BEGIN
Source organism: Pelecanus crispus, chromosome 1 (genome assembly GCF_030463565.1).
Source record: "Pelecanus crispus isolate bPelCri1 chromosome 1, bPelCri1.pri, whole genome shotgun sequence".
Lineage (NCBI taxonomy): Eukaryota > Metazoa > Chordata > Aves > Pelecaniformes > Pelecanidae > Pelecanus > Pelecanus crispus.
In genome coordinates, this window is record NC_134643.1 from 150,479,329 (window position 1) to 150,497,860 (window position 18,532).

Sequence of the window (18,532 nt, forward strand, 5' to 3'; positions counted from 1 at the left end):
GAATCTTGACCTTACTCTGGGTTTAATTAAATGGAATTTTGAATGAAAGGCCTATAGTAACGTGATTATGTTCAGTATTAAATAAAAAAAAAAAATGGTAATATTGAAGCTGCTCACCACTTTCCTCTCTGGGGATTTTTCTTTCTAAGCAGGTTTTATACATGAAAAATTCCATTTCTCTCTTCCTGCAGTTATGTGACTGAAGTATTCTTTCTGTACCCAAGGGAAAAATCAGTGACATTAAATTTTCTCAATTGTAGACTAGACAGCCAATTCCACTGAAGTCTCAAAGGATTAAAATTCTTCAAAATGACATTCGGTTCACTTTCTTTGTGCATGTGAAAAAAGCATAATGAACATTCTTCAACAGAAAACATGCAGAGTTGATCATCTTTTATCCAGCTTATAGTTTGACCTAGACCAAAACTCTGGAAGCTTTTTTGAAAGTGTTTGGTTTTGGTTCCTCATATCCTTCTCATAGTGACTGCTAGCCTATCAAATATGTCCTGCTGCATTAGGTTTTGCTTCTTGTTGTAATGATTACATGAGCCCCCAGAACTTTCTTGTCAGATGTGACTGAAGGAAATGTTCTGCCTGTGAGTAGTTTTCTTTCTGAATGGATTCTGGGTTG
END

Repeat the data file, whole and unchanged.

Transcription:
Source organism: Pelecanus crispus, chromosome 1 (genome assembly GCF_030463565.1).
Source record: "Pelecanus crispus isolate bPelCri1 chromosome 1, bPelCri1.pri, whole genome shotgun sequence".
Lineage (NCBI taxonomy): Eukaryota > Metazoa > Chordata > Aves > Pelecaniformes > Pelecanidae > Pelecanus > Pelecanus crispus.
In genome coordinates, this window is record NC_134643.1 from 150,479,329 (window position 1) to 150,497,860 (window position 18,532).

Sequence of the window (18,532 nt, forward strand, 5' to 3'; positions counted from 1 at the left end):
GAATCTTGACCTTACTCTGGGTTTAATTAAATGGAATTTTGAATGAAAGGCCTATAGTAACGTGATTATGTTCAGTATTAAATAAAAAAAAAAAATGGTAATATTGAAGCTGCTCACCACTTTCCTCTCTGGGGATTTTTCTTTCTAAGCAGGTTTTATACATGAAAAATTCCATTTCTCTCTTCCTGCAGTTATGTGACTGAAGTATTCTTTCTGTACCCAAGGGAAAAATCAGTGACATTAAATTTTCTCAATTGTAGACTAGACAGCCAATTCCACTGAAGTCTCAAAGGATTAAAATTCTTCAAAATGACATTCGGTTCACTTTCTTTGTGCATGTGAAAAAAGCATAATGAACATTCTTCAACAGAAAACATGCAGAGTTGATCATCTTTTATCCAGCTTATAGTTTGACCTAGACCAAAACTCTGGAAGCTTTTTTGAAAGTGTTTGGTTTTGGTTCCTCATATCCTTCTCATAGTGACTGCTAGCCTATCAAATATGTCCTGCTGCATTAGGTTTTGCTTCTTGTTGTAATGATTACATGAGCCCCCAGAACTTTCTTGTCAGATGTGACTGAAGGAAATGTTCTGCCTGTGAGTAGTTTTCTTTCTGAATGGATTCTGGGTTG